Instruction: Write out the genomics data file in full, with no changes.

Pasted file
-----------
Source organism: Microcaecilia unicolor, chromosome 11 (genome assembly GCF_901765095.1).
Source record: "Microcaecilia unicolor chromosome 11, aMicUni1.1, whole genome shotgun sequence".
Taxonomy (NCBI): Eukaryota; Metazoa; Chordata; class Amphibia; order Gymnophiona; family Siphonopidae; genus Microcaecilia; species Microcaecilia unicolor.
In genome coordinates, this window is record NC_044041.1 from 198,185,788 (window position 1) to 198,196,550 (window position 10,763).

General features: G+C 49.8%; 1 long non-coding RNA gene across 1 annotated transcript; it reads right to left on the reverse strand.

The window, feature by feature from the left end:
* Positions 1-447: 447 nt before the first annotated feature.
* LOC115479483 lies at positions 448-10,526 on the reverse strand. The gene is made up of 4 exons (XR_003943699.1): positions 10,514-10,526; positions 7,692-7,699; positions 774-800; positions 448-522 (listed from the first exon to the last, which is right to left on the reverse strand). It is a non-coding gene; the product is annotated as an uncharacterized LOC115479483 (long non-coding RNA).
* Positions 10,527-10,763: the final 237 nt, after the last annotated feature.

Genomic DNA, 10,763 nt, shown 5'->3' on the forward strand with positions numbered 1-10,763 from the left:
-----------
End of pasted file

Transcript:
Source organism: Microcaecilia unicolor, chromosome 11 (genome assembly GCF_901765095.1).
Source record: "Microcaecilia unicolor chromosome 11, aMicUni1.1, whole genome shotgun sequence".
Taxonomy (NCBI): Eukaryota; Metazoa; Chordata; class Amphibia; order Gymnophiona; family Siphonopidae; genus Microcaecilia; species Microcaecilia unicolor.
In genome coordinates, this window is record NC_044041.1 from 198,185,788 (window position 1) to 198,196,550 (window position 10,763).

General features: G+C 49.8%; 1 long non-coding RNA gene across 1 annotated transcript; it reads right to left on the reverse strand.

The window, feature by feature from the left end:
* Positions 1-447: 447 nt before the first annotated feature.
* LOC115479483 lies at positions 448-10,526 on the reverse strand. The gene is made up of 4 exons (XR_003943699.1): positions 10,514-10,526; positions 7,692-7,699; positions 774-800; positions 448-522 (listed from the first exon to the last, which is right to left on the reverse strand). It is a non-coding gene; the product is annotated as an uncharacterized LOC115479483 (long non-coding RNA).
* Positions 10,527-10,763: the final 237 nt, after the last annotated feature.

Genomic DNA, 10,763 nt, shown 5'->3' on the forward strand with positions numbered 1-10,763 from the left: